Lean­ing-in in Shang­hai

Panel of fe­male pro­fes­sion­als dis­cuss lead­er­ship po­ten­tial

Global Times – Metro Shanghai - - COMMUNITY - By Fang Shao­qing

Five dis­tin­guished Asian and West­ern pro­fes­sional women re­cently held a panel dis­cus­sion at the Living Room by Oc­tave in Shang­hai to ex­change their ideas on am­bi­tion and lead­er­ship po­ten­tial in the cor­po­rate world.

The panel, de­scribed as a “lean-in,” was in­spired by Face­book COO Sh­eryl Sand­berg’s self-help book Lean In and its as­so­ci­ated move­ment, which aims to pro­vide ad­vice to work­ing women on how they can pur­sue their pro­fes­sional goals while at the same time achiev­ing per­sonal ful­fill­ment.

Among the many top­ics dis­cussed at the Shang­hai fo­rum was the con­tentious is­sue of left­over women – am­bi­tious, sin­gle Chi­nese women who choose to re­main un­mar­ried and child­less so that they can de­velop their ca­reers.

“They are not left­over. They choose to be alone,” said Gong Xiang­wei, Global Busi­ness Unit Direc­tor of DSM Hy­dro­col­loids and Pres­i­dent of An­dre Pectin, an af­fil­i­ate of Royal DSM, not­ing that in China the true “left­overs” are the hun­dreds of mil­lions of men who can’t find spouses.

Sandy Yang, Manager of Strate­gic Part­ner­ship of Hil­ton World­wide, agrees, see­ing left­over women more as a trend­ing topic for so­cial me­dia and tele­vi­sion than an ac­tual so­ci­etal cri­sis.

“It may be a prob­lem but only be­cause ev­ery­one is us­ing a mi­cro­scope to en­large it,” said Yang. She added that sin­gle women should ap­pre­ci­ate the chance to de­velop them­selves and their ca­reers rather than fit­ting them­selves to the stereo­type of a mod­ern

en­ter­tain­ment topic. The panel also dis­cussed the em­bar­rass­ing phe­nom­e­non of women at work who judge each other rather than give each other sup­port. “Chi­nese women tend to seek more ap­proval from their peers or su­pe­ri­ors than West­ern women do,” said Yang. “Know­ing what you can do, what you are ca­pa­ble of and what you are pas­sion­ate about are some steps younger starters may go through af­ter they grad­u­ate from uni­ver­sity,” she said.

Elle Sue­b­jak­lap from Thai­land, man­ag­ing direc­tor and co-founder of Malee Coco, sug­gested that women su­pe­ri­ors should men­tor or of­fer inspiring per­sonal and pro­fes­sional ad­vice to their peers. Yang fol­lowed up on this by sug­gest- ing thatth for those young wom­en­wome who don’t yet knowkn what they are pas­sion­atep about or where they may end up, the role model should be some­one they know.

“It could be your fam­ily, your boss, or some­one from your net­work. So you will learn howho they be­come who they are.”

Asked about work-life bal­ance, there was a con­sen­sus among the panel that there is ac­tu­ally no bal­ance, but only choices. “You could de­fine your role as big­ger rocks in plan­ning your life,” said Yang. “Find out the ac­tions, events and ac­tiv­i­ties you need to do to sup­port the big­ger rocks and make sure they are in your cal­en­dar.”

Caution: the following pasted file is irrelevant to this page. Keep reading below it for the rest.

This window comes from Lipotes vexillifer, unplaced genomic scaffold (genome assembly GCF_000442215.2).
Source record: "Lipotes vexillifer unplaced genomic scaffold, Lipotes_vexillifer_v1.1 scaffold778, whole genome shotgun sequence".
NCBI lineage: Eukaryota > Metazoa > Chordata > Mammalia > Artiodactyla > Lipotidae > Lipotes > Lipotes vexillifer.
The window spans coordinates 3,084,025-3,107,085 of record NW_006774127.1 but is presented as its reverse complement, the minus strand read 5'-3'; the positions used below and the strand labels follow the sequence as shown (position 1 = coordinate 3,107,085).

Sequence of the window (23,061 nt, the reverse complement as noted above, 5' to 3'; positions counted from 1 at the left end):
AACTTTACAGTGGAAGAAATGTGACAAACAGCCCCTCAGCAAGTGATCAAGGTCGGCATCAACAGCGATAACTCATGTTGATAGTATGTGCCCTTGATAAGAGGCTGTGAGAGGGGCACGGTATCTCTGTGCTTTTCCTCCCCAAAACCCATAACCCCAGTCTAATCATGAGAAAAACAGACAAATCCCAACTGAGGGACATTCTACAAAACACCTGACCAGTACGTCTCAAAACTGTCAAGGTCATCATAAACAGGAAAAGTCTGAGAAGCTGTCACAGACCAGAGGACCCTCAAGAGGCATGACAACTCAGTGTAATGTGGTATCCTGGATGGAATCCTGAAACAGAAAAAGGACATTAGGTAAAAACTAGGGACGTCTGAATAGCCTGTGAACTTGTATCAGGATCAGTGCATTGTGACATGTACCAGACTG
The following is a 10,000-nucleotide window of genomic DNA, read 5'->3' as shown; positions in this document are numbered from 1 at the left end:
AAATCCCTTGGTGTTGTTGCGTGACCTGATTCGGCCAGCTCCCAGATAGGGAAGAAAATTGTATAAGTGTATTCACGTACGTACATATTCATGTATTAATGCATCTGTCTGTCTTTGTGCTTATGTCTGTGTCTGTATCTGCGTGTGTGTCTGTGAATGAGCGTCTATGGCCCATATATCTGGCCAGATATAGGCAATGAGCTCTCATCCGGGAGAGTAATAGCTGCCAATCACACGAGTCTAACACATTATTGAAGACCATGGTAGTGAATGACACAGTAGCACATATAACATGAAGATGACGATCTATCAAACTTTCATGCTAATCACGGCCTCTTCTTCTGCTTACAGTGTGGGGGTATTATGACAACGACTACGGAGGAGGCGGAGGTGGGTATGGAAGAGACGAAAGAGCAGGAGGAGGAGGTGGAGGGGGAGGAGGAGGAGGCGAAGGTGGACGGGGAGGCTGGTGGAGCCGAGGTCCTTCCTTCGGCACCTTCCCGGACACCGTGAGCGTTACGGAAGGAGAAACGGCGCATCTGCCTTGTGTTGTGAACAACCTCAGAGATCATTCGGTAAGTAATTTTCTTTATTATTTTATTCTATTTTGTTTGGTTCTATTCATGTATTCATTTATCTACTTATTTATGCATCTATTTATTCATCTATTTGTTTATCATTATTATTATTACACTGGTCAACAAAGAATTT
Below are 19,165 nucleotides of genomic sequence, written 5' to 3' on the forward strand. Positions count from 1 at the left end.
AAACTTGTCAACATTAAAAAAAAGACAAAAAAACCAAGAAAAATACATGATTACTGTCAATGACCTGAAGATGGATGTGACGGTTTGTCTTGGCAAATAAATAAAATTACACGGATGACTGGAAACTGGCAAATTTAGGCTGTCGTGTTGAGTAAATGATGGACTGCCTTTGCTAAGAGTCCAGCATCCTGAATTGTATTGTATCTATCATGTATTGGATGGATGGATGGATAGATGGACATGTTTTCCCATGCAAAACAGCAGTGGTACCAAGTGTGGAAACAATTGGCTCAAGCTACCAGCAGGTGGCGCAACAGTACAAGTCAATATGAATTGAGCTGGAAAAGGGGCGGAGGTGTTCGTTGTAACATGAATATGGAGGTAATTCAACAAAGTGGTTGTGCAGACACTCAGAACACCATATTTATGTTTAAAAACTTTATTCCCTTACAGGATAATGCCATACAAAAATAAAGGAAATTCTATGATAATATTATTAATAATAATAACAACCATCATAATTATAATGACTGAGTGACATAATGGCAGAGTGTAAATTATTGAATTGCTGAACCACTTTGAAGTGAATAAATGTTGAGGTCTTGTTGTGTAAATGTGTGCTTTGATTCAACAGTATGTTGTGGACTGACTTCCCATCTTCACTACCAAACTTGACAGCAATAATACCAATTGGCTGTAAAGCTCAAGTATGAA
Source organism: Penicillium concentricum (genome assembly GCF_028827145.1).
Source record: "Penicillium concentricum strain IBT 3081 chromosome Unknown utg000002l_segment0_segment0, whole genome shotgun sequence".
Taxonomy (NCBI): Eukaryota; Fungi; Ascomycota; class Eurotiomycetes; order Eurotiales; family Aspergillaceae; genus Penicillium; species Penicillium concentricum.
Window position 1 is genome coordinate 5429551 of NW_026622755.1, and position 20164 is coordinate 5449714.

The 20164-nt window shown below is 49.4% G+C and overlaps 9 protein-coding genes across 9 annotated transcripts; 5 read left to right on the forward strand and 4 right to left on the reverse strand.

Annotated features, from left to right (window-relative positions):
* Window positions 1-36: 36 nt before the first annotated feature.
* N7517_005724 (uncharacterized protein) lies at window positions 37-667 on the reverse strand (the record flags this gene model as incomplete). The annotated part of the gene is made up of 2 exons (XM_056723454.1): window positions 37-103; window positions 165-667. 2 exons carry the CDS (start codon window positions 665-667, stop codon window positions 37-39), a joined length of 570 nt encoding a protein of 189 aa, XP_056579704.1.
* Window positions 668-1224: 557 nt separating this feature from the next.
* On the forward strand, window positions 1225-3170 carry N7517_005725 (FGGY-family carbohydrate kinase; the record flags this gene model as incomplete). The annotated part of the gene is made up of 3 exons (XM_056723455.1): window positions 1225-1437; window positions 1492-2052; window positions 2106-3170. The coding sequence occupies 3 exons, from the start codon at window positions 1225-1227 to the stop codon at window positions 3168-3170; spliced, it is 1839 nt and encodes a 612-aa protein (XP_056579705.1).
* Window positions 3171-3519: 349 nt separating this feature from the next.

It’s also fine to say no to some­thing. “It’s OK to change your rocks or pri­or­i­ties and you should put things you like into your time sched­ule,” Anna Van Acker, VP of Mar­ket­ing and Strat­egy at MSD China, added.

An au­di­ence of some 60 fe­males teamed up with the pan­elists for 20-minute break­out ses­sions fol­low- ing the dis­cus­sion to re­ceive spe­cific ad­vice on project devel­op­ment and sup­port sys­tems in in­dus­tries that are less women-friendly.

Ca­reer lad­ders and “ca­reer jun­gle gyms” were also com­pared, with the lat­ter be­ing viewed as of­fer­ing more cre­ative ex­plo­ration but of­ten with more dead ends.

“The de­vel­op­men­tal move is not equal to the ca­reer move,” said Acker. “If you only think about ca­reer ti­tles, you set your­self up for dis­ap­point­ment. Some­times you need to ac­quire a dif­fer­ent skill or a dif­fer­ent ca­pa­bil­ity.”

“Some­times you have to move down­ward to achieve what you want. You must be pre­pared in the sense of do­ing what you like and prac­tic­ing it. When the right thing comes, you have to seize it,” added Yang.

The event was or­ga­nized by Lean In Shang­hai in co­op­er­a­tion with Ex­pa­tri­ate Pro­fes­sional Women’s So­ci­ety (EPWS), a mul­ti­cul­tural com­mu­nity of pro­fes­sional women with di­verse back­grounds. Lean In Shang­hai is a re­gional com­mu­nity of over 4,000 pro­fes­sional women in Shang­hai.

“Most par­tic­i­pants in the event are 25 to 35 years old. They want to seek men­tor­ship from more ex­pe­ri­enced women in se­nior po­si­tions,” said Jes­sica Shi, co-founder of Lean In Shang­hai, “Se­nior man­agers, in turn, want to know what younger fe­males think.”

“I came here with some con­fu­sion but left feel­ing in­spired by the panel’s opin­ions and achieve­ments,” said Morn­ing Qu, a fi­nan­cial ser­vice prac­ti­tioner.

“We tend to pro­tect our­selves at work, but here I’m sur­pris­ingly re­laxed and feel like shar­ing ex­pe­ri­ence with my new friends,” Con­nie Cai, who works in the FMCG in­dus­try, told the Global Times. “Men and women are equal as long as nei­ther of them is held back from pur­su­ing what they want.”

Pho­tos: Fang Shao­qing/GT

Pro­fes­sional women share their thoughts on lead­er­ship in a re­cent panel dis­cus­sion in Shang­hai.

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